This book provides a detailed discussion of four class-action discrimination cases that have recently been settled within the United States Department of Agriculture (USDA) and have led to a change in the way in which the USDA supports farmers from diverse backgrounds.
These settlements shed light on why access to successful farming has been so often limited to white men and/or families, and significantly this has led to a change for opportunities in the way the USDA supports famers from diverse backgrounds. With chapters focusing on each settlement Jett provides an overview of the USDA before diving into a closer discussion of the four key settlements, involving African American farmers (Pigford), Native Americans (Keepseagle), Woman famers (Love) and Latino(a) farmers (Garcia), and the similarities between each. This title places and emphasis on what is happening in farming culture today, drawing connections between these four settlements and the increasing attention on urban farming, community gardens, farmers markets, organic farming and the slow food movement, through to the larger issues of food justice and access to food.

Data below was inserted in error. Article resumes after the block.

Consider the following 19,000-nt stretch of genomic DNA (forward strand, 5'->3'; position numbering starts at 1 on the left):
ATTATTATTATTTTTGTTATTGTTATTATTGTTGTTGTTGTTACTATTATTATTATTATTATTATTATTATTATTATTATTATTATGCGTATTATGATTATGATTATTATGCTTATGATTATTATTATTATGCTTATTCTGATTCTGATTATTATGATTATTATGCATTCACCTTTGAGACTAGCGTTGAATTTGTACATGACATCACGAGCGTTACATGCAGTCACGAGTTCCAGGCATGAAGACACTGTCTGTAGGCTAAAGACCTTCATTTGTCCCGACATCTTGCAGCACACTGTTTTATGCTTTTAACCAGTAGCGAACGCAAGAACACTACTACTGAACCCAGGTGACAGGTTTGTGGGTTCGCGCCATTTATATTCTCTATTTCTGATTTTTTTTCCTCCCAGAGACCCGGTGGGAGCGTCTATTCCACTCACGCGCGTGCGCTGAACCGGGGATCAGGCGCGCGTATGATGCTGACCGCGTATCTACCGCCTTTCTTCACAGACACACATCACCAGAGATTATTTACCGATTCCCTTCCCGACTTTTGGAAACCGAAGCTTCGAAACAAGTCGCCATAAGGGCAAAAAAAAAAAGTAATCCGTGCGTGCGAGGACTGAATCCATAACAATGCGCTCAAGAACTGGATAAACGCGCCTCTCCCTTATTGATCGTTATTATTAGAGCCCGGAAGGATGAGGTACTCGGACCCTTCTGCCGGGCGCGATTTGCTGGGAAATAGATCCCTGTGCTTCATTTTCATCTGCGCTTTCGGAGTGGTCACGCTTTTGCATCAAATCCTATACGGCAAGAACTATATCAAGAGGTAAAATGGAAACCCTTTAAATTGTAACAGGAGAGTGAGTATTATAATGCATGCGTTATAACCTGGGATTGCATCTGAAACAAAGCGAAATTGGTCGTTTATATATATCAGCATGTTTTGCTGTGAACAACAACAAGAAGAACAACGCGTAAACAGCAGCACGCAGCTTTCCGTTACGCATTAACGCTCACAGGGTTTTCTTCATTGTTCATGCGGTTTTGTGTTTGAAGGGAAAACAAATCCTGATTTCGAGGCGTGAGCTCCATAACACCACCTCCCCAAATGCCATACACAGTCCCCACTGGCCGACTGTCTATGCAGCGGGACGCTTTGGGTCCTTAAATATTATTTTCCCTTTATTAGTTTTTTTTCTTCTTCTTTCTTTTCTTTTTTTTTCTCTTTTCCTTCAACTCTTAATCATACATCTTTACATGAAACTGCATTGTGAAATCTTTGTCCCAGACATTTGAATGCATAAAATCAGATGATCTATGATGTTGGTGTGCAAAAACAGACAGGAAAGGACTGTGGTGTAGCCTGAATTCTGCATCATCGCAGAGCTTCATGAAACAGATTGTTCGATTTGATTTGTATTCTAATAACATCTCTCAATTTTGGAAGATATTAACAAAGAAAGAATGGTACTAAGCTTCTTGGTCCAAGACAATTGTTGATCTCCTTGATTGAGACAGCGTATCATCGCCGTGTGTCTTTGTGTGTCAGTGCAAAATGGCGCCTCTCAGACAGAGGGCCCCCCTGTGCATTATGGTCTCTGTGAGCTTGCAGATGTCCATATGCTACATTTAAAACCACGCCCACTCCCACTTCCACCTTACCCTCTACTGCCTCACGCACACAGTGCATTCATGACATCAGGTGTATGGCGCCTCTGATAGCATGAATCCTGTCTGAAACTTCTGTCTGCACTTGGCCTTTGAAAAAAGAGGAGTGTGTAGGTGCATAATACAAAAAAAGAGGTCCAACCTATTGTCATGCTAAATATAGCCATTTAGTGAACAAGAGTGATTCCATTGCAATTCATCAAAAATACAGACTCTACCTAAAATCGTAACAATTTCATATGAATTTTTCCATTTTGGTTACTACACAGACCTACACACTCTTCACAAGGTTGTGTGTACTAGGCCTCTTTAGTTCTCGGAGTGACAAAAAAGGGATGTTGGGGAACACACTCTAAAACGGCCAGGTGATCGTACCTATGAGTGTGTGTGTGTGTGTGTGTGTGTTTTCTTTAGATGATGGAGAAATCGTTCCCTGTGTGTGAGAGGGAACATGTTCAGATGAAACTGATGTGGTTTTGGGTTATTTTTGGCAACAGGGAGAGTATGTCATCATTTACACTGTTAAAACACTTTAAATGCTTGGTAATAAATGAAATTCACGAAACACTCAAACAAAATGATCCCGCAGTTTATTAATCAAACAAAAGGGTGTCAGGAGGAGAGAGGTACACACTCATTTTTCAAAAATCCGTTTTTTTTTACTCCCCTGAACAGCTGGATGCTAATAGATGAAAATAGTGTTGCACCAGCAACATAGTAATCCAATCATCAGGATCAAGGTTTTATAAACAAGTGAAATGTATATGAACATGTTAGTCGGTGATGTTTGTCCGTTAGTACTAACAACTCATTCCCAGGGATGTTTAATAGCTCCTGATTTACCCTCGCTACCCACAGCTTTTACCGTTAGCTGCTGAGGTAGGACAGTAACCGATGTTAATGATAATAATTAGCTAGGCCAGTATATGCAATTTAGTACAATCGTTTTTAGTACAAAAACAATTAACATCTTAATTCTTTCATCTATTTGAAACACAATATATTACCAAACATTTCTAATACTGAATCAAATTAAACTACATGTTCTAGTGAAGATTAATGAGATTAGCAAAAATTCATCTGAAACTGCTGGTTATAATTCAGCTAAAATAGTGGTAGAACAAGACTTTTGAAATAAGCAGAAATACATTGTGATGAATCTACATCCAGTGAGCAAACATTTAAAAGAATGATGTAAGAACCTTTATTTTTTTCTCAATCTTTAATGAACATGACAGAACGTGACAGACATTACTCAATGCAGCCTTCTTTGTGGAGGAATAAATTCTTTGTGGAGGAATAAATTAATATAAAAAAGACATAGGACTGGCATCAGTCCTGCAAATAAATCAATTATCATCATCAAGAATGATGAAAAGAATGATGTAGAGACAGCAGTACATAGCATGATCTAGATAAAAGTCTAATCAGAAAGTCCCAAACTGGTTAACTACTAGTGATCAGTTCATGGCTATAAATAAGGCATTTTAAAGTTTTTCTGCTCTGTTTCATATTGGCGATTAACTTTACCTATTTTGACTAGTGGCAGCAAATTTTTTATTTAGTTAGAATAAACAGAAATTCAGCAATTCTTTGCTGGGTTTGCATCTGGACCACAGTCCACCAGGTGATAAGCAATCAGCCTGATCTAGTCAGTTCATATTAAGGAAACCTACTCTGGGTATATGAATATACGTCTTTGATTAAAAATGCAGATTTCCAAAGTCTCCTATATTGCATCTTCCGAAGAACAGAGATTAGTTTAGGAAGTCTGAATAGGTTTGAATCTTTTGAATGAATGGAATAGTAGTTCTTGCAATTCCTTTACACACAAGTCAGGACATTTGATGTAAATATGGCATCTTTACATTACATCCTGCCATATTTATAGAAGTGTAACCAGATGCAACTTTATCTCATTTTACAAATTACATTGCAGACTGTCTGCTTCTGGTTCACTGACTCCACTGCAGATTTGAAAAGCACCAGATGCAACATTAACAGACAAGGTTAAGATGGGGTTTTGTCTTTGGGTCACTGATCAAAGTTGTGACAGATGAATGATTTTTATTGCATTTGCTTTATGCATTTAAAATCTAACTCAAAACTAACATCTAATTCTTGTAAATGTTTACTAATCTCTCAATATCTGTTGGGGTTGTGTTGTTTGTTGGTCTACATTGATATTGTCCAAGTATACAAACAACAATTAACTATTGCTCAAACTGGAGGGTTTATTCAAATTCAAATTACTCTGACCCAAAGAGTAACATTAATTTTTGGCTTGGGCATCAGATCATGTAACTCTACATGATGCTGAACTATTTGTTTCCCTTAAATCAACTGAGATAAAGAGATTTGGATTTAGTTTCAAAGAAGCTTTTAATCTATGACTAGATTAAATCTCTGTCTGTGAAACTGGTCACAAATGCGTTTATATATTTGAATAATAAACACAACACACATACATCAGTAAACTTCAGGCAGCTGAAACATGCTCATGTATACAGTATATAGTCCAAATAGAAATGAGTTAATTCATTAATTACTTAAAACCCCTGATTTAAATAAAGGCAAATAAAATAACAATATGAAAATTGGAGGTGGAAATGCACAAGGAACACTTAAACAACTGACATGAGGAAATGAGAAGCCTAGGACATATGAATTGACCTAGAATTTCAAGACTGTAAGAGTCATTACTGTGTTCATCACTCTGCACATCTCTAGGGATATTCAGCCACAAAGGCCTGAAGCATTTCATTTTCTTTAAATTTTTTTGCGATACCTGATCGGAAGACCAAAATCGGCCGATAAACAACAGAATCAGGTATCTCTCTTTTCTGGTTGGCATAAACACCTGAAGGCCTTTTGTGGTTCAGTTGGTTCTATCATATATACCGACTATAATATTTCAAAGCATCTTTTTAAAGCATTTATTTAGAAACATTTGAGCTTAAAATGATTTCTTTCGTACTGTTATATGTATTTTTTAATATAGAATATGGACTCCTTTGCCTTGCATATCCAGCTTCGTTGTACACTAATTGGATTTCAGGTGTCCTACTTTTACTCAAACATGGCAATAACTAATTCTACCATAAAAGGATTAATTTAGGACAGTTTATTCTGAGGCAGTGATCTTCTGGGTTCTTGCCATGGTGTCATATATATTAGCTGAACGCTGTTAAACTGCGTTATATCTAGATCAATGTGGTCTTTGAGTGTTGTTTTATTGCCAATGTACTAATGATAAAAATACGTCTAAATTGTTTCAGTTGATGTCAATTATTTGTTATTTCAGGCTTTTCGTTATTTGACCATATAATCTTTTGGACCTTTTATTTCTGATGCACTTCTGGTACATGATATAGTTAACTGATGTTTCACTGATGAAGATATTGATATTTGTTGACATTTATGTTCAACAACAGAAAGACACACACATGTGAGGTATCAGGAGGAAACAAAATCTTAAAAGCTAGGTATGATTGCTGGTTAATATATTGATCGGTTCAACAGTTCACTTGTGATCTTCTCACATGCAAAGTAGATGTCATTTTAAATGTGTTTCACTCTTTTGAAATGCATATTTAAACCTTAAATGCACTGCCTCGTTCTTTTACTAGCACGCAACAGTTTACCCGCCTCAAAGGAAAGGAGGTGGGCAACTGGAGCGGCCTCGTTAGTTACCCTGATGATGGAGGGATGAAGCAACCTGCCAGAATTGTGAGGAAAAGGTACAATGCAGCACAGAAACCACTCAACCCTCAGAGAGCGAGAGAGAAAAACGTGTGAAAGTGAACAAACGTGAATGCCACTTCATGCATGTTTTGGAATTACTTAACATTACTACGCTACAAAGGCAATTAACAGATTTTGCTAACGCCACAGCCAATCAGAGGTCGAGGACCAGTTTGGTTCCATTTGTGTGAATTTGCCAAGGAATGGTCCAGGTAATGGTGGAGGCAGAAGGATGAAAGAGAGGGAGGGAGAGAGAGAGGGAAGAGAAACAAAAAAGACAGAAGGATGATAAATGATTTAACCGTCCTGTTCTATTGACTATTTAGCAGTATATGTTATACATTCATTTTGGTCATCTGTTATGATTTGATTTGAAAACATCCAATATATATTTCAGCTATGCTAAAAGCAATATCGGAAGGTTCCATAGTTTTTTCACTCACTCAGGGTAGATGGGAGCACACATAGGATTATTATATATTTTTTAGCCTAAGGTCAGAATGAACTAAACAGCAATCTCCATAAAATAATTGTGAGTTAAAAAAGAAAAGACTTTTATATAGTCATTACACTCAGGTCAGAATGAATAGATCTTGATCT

Fighting for Farming Justice will be of interest to scholars of food justice and the farming arena, as well as those in the fields of Agricultural Economics, Civil Rights Law and Ethic Studies.
Table of Contents
2. The Politics of the U.S.D.A. and the Census of Agriculture
3. The Challenges of the Local Structure of the U.S.D.A
4. Pigford I and II – The Case Involving Black Farmers
5. Situating the Keepseagle Settlement in Tribal and Food Sovereignty
6. The Marriage of the Garcia and Love Settlements
7. Envisioning a More Open USDA for the Greater Good
Terri Jett is a Professor of Political Science, Butler University, Indianapolis, USA. She is also Special Assistant to the Provost for Diversity and Inclusivity an affiliated faculty with the Peace and Conflict Studies Program and the Gender, Women, Sexuality Studies Program.